In his critique of the Oscars, actor/economist Ben Stein points out...
Whoa. Got my attention.
Indeed, those people serving in the military and other capacities are the real heroes, as well as their families. No comparison. But Stein also declares:
He's off here. Compared to other years, the themes of this year's Oscar movies took risks. True, the risks were nothing compared to those taken by the heroes mentioned above, but relative to Hollywood, those movies were about as risky as Hollywood gets. And the heroes fighting in the Middle East and elsewhere are fighting in part so that we, Hollywood, can take those modest risks and make movies about those controversial issues.
Imagine a movie about gay men being made in Iraq, Iran, Saudi Arabia?
I think Stein's point here is partisan and, using his own word, "nonsense."
However, his point about remembering the heroes is well taken. We must never forget and always revere and respect those real heroes and their sacrifices. Would some of those in Hollywood disagree with that? Maybe. But even if some do, they are free in this country to feel that way...as the real heroes continue the fight to keep it that way.
Do read Missed Tributes by Ben Stein. It's thought-provoking...if not just provoking.
(If link is broken, read the cached version below.)
|How to Ruin Your Life|
|Yes, You Can Still Retire Comfortably!|
By Ben Stein
Published 3/6/2006 2:08:21 AM
Now for a few humble thoughts about the Oscars.
I did not see every second of it, but my wife did, and she joins me in noting that there was not one word of tribute, not one breath, to our fighting men and women in Iraq and Afghanistan or to their families or their widows or orphans. There were pitifully dishonest calls for peace -- as if the people we are fighting were interested in any peace for us but the peace of the grave. But not one word for the hundreds of thousands who have served and are serving, not one prayer or moment of silence for the dead and maimed.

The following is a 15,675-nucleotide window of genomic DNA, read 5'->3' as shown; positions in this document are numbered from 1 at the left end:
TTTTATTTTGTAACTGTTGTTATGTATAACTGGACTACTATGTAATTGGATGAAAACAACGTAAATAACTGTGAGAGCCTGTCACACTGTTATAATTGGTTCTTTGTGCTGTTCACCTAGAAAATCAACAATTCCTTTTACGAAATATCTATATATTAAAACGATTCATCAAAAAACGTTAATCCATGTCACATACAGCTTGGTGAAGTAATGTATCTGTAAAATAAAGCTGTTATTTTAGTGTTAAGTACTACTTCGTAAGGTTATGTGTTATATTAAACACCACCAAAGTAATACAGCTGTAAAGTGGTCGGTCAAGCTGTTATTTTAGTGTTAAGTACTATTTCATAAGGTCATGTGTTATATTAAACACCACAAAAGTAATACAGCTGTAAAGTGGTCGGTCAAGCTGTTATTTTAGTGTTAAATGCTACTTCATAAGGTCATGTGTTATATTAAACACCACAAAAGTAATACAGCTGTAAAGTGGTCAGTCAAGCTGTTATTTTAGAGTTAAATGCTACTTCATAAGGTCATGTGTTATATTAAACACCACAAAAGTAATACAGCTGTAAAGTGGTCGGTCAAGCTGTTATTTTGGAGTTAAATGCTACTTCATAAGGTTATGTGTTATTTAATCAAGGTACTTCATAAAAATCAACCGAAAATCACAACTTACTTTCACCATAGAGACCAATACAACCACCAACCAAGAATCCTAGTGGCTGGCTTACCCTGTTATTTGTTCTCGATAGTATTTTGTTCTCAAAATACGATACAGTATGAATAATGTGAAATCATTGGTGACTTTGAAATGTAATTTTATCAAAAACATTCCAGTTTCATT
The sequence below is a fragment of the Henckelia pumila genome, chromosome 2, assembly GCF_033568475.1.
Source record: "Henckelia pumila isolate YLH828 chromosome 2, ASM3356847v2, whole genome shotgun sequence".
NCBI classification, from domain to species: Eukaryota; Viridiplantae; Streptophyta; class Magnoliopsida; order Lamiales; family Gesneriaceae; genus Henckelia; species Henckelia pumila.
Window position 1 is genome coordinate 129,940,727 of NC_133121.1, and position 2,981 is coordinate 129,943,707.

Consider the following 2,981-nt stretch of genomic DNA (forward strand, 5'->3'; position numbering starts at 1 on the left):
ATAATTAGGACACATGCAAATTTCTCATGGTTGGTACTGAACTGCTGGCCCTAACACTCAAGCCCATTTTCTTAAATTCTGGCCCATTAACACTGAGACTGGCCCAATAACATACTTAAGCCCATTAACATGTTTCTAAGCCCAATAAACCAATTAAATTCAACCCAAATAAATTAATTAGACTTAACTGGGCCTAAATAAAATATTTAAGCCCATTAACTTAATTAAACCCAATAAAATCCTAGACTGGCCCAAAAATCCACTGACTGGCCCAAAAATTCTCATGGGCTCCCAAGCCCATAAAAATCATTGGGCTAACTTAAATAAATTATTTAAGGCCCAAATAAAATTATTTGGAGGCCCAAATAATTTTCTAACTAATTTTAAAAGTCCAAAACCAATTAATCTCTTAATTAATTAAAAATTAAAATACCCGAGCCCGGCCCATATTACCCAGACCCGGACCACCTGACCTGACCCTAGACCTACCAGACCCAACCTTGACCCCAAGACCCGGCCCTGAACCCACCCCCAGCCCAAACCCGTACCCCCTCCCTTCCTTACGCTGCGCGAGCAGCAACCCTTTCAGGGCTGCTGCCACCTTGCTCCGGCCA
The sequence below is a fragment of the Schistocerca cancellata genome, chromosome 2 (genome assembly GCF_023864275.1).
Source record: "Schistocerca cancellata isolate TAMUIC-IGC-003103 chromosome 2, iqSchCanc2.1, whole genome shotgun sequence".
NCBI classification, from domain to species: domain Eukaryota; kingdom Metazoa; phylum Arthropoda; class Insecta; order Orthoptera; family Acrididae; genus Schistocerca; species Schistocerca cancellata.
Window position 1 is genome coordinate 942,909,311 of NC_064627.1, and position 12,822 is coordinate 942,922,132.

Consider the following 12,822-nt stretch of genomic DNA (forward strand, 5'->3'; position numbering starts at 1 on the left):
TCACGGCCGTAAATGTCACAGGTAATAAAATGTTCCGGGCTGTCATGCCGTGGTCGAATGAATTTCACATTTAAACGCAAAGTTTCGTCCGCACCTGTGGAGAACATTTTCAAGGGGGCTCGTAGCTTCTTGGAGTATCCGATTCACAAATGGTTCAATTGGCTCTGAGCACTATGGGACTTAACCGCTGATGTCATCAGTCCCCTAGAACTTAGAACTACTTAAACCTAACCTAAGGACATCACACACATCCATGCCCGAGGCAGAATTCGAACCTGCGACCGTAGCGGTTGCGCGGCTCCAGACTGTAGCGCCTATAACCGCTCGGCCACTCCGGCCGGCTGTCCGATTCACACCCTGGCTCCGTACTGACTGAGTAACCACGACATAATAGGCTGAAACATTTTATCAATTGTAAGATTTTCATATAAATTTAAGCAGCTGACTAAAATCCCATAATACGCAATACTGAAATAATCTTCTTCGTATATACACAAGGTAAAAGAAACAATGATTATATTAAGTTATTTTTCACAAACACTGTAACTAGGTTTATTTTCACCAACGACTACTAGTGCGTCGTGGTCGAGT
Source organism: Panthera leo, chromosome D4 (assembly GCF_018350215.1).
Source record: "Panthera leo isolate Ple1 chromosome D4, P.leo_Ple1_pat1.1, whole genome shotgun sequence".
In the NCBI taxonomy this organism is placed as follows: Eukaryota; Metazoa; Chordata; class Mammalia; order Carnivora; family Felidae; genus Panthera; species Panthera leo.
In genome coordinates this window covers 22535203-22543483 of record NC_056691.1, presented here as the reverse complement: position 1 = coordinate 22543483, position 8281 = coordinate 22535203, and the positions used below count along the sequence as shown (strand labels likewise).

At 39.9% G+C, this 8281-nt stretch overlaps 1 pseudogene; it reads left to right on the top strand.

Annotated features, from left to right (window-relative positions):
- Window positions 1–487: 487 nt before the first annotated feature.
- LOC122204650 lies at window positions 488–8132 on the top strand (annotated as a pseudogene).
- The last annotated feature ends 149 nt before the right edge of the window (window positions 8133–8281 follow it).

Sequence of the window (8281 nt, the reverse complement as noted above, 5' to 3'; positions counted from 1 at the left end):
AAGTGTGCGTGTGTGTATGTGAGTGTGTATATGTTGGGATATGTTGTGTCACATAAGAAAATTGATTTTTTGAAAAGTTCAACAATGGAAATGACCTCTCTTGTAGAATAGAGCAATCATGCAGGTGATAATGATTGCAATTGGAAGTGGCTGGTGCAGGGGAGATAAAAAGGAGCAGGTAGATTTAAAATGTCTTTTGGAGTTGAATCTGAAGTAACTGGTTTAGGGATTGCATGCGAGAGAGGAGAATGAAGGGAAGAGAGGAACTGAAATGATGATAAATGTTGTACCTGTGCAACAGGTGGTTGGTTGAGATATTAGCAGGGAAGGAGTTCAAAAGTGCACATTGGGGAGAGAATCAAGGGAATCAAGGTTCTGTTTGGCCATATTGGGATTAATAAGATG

Basically, the sad truth is that Hollywood does not think of itself as part of America, and so, to Hollywood, the war to save freedom from Islamic terrorists is happening to someone else. It does not concern them except insofar as it offers occasion to mock or criticize George Bush. They live in dreamland and cannot be gracious enough to thank the men and women who pay with their lives for the stars' ability to live in dreamland. This is shameful.
The idea that it is brave to stand up for gays in Hollywood, to stand up against Joe McCarthy in Hollywood (fifty years after his death), to say that rich white people are bad, that oil companies are evil -- this is nonsense. All of these are mainstream ideas in Hollywood, always have been, always will be. For the people who made movies denouncing Big Oil, worshiping gays, mocking the rich to think of themselves as brave -- this is pathetic, childish narcissism.
The brave guy in Hollywood will be the one who says that this is a fabulously great country where we treat gays, blacks, and everyone else as equal. The courageous writer in Hollywood will be the one who says the oil companies do their best in a very hostile world to bring us energy cheaply and efficiently and with a minimum of corruption. The producer who really has guts will be the one who says that Wall Street, despite its flaws, has done the best job of democratizing wealth ever in the history of mankind.
No doubt the men and women who came to the Oscars in gowns that cost more than an Army Sergeant makes in a year, in limousines with champagne in the back seat, think they are working class heroes to attack America -- which has made it all possible for them. They are not. They would be heroes if they said that Moslem extremists are the worst threat to human decency since Hitler and Stalin. But someone might yell at them or even attack them with a knife if they said that, so they never will.
Hollywood is above all about self: self-congratulation, self-promotion, and above all, self-protection. This is human and basic, but let's not kid ourselves. There is no greatness there in the Kodak theater. The greatness is on patrol in Kirkuk. The greatness lies unable to sleep worrying about her man in Mosul. The greatness sleeps at Arlington National Cemetery and lies waiting for death in VA Hospitals. God help us that we have sunk so low as to confuse foolish and petty boasting with the real courage that keeps this nation and the many fools in it alive and flourishing on national TV.
Ben Stein is a writer, actor, economist, and lawyer living in Beverly Hills and Malibu. He also writes "Ben Stein's Diary" in every issue of The American Spectator.